Achieving representation in psychology

A BPS response.

In the February edition of The Psychologist Barrow et al. posed a number of questions to the British Psychological Society. The main question related to the important questions of representation in UK psychology and what the Society is doing about the imbalance in the discipline. The following outlines the questions and seeks to provide answers – where it is possible to do so.

Q.    Are the demographics of the Society and UK psychology imbalanced and skewed towards individuals who are female and white?
A.    The BPS membership currently comprises 42,088 females and 12,767 males. In terms of ethnic groups, from those members that have provided details, 9812 are white, 181 black and 723 other. Thus the evidence supports the perception that UK psychology (in terms of Society members at least) is predominantly white and female.

Q. Is this imbalance reflected in the areas of professional practice such as educational and clinical psychology?
A. Data on the membership of the practitioner Divisions suggests that this is the situation with the exception of the Division of Sport and Exercise Psychology which has a higher proportion of male members.

Q. Whether it matters if the members of a profession are unrepresentative of the population it seeks to serve?
A. We do not know the views of service users to answer this question and would welcome any findings or data that can address it. Without the data it is only possible to state that if the profession is unrepresentative of the population it serves it raises two questions. Firstly, why doesn’t the profession attract a more representative group of individuals? And secondly, to what extent does this have an impact on the people who use those services?

Q. To what extent does this lack of representation concern the British Psychological Society?
A. This is a concern, as it is to many other professional bodies and higher education providers.
The concerns centre on (1) the reason why the profession/discipline has the demographic profile it does, and (2) what can be done to address this imbalance and lack of representation.

The reasons for the demographic profile are highly likely to relate to the ‘pipeline’ of students coming into university from A-level psychology. As noted by Barrow et al., the majority of A-level students and undergraduates studying psychology are female (81%). How to attract more male students to psychology is as much a challenge for the discipline as is for others, such as engineering, where men dominate and the recruitment of women is problematic. With a female-dominated pool of students it is inevitable that more females will progress into professional training by weight of numbers alone. Professional training brings with it additional challenges, such as funding. Whether the change to the funding arrangements for undergraduate degrees in the UK has had an impact on progression to professional courses is yet to be determined. The issue of unconscious bias in the selection processes for professional training is another consideration. If this exists (and we do not know that it does), anonymised applications that are blinded may be a possible way forward. Read this useful literature review of unconscious bias in higher education.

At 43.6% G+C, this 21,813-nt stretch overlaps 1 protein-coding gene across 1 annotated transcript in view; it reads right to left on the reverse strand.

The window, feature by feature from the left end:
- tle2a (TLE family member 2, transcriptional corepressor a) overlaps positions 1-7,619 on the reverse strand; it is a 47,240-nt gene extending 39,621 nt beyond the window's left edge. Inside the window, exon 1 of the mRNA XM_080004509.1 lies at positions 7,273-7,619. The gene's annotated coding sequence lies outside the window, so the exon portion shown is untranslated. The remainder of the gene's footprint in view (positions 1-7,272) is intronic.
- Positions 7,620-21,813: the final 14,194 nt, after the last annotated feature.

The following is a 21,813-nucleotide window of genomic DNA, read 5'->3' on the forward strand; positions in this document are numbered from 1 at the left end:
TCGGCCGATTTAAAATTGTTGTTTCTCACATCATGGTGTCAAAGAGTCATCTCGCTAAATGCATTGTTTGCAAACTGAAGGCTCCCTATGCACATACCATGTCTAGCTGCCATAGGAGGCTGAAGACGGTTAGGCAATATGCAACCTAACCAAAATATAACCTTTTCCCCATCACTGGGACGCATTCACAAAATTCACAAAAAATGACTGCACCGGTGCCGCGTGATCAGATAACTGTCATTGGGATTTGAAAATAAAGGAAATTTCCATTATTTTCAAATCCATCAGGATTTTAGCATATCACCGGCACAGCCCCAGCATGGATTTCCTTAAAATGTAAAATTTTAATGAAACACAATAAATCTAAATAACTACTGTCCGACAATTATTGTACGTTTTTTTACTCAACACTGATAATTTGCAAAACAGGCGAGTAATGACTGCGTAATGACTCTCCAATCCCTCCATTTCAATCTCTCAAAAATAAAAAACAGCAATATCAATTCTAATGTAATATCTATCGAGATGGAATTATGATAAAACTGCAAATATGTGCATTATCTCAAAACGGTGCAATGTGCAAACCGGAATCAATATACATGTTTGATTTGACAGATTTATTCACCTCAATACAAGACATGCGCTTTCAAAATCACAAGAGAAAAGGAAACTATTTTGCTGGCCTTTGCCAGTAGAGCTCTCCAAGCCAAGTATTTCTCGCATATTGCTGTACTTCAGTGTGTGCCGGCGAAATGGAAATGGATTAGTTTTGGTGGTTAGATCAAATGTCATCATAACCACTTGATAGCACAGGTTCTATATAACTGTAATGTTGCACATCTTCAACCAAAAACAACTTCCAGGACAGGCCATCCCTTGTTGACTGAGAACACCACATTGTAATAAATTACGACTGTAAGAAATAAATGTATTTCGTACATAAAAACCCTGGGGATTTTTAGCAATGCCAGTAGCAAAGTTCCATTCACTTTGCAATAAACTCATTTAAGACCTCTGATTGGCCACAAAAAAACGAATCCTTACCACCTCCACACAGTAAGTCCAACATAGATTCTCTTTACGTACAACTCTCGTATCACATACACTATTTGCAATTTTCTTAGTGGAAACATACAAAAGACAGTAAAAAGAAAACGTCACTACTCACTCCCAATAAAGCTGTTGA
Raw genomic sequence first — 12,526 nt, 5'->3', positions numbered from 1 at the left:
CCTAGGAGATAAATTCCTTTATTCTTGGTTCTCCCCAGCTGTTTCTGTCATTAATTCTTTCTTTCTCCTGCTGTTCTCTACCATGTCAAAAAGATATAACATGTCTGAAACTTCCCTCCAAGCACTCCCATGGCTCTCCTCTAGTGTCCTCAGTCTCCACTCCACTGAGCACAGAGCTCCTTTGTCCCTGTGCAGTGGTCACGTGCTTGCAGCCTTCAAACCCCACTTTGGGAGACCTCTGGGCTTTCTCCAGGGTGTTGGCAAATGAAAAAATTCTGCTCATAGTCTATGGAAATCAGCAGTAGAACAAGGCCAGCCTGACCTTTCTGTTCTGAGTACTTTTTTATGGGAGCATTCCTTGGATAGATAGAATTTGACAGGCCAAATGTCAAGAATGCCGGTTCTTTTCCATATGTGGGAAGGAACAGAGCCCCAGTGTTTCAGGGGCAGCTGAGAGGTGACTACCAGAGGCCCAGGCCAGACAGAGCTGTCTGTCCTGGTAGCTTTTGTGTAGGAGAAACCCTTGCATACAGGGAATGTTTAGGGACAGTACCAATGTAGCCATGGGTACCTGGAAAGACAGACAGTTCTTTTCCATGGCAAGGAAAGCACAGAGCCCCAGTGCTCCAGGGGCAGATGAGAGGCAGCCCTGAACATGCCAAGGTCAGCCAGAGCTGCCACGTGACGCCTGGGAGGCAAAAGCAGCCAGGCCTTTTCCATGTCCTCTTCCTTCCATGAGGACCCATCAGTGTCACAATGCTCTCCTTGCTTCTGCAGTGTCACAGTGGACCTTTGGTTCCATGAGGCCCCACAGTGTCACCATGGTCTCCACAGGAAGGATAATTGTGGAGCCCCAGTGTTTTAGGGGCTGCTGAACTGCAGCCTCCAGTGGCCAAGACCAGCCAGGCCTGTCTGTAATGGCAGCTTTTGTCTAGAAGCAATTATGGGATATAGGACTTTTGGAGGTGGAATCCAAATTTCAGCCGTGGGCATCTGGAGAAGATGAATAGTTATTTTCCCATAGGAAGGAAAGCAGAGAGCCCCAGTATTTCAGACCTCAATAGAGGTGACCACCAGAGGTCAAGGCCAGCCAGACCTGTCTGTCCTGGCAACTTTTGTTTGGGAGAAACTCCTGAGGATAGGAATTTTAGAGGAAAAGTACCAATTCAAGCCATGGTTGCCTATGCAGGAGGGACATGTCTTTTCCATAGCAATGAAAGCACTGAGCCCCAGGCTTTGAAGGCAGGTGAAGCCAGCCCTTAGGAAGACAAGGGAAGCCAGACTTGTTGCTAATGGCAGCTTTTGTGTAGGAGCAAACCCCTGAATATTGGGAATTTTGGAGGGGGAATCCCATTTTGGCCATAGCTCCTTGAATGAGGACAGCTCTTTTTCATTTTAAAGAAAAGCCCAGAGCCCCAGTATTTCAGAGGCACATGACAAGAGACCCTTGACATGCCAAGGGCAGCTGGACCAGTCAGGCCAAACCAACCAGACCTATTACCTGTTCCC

Lack of representation is a concern for the British Psychological Society, as it is for the government, learned bodies, other professions and society. Without inclusivity we lose out on the talents of the many people who could make valuable contributions to the profession, and to those we serve.

Q. What actions may be necessary in response to lack of representation?
A. Having said that it is a concern for the British Psychological Society, it is reasonable to ask what it is doing about that concern. The answer lies in its determination to acknowledge the need for greater equality, diversity and inclusion in all areas of policy and practice. To that end a revised Equality, Diversity and Inclusion Policy has been developed, the Society has signed up to the Science Council’s Declaration of Diversity, Equality and Inclusion . The Society has initiated a Social Justice and Inclusion group to scope out and take forward good practice within the Society, and is actively supporting the Equality Challenge Unit Athena SWAN charter initiatives that are an increasingly important aspect of the work of university psychology academic units. Initiatives such as the Division of Clinical Psychology Inclusivity Conference held in Birmingham on February 26th are central to the Society’s aim of supporting and promoting the equality, diversity and inclusion agenda.

To summarise: the British Psychological Society recognises that there is underrepresentation of certain groups within its membership and within the discipline. In part this is due to factors beyond its control, but that does not absolve it of its responsibility to address the matter within the organisation and with its membership. Making that change will take time, resource and determination. Ultimately achieving representation that reflects the general population will only be achieved through the joint actions of both the Society and its individual members.

Professor Kate Bullen
Chair, BPS Ethics Committee
Professor Jamie Hacker Hughes
BPS President

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